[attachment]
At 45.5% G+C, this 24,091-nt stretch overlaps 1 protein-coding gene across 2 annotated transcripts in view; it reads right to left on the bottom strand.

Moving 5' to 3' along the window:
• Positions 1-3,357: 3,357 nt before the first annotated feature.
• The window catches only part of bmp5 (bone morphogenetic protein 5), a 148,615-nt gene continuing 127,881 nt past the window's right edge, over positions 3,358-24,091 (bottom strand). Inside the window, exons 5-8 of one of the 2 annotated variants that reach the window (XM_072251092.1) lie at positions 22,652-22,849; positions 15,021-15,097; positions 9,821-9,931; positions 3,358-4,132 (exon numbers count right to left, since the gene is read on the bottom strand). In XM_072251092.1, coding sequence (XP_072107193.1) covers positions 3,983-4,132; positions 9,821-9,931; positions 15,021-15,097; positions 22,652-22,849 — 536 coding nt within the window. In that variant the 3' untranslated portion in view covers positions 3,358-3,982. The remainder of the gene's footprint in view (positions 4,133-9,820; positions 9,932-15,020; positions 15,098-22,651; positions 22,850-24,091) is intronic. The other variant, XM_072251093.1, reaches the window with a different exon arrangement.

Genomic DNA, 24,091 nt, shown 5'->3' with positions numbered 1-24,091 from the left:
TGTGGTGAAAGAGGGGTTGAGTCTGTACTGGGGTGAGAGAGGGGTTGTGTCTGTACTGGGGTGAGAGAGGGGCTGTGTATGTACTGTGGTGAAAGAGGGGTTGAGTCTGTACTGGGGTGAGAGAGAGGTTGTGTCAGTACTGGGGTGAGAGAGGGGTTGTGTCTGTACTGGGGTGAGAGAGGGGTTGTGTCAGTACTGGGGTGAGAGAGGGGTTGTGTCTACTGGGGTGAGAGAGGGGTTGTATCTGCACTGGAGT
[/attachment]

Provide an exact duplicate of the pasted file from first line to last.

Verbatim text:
At 45.5% G+C, this 24,091-nt stretch overlaps 1 protein-coding gene across 2 annotated transcripts in view; it reads right to left on the bottom strand.

Moving 5' to 3' along the window:
• Positions 1-3,357: 3,357 nt before the first annotated feature.
• The window catches only part of bmp5 (bone morphogenetic protein 5), a 148,615-nt gene continuing 127,881 nt past the window's right edge, over positions 3,358-24,091 (bottom strand). Inside the window, exons 5-8 of one of the 2 annotated variants that reach the window (XM_072251092.1) lie at positions 22,652-22,849; positions 15,021-15,097; positions 9,821-9,931; positions 3,358-4,132 (exon numbers count right to left, since the gene is read on the bottom strand). In XM_072251092.1, coding sequence (XP_072107193.1) covers positions 3,983-4,132; positions 9,821-9,931; positions 15,021-15,097; positions 22,652-22,849 — 536 coding nt within the window. In that variant the 3' untranslated portion in view covers positions 3,358-3,982. The remainder of the gene's footprint in view (positions 4,133-9,820; positions 9,932-15,020; positions 15,098-22,651; positions 22,850-24,091) is intronic. The other variant, XM_072251093.1, reaches the window with a different exon arrangement.

Genomic DNA, 24,091 nt, shown 5'->3' with positions numbered 1-24,091 from the left:
TGTGGTGAAAGAGGGGTTGAGTCTGTACTGGGGTGAGAGAGGGGTTGTGTCTGTACTGGGGTGAGAGAGGGGCTGTGTATGTACTGTGGTGAAAGAGGGGTTGAGTCTGTACTGGGGTGAGAGAGAGGTTGTGTCAGTACTGGGGTGAGAGAGGGGTTGTGTCTGTACTGGGGTGAGAGAGGGGTTGTGTCAGTACTGGGGTGAGAGAGGGGTTGTGTCTACTGGGGTGAGAGAGGGGTTGTATCTGCACTGGAGT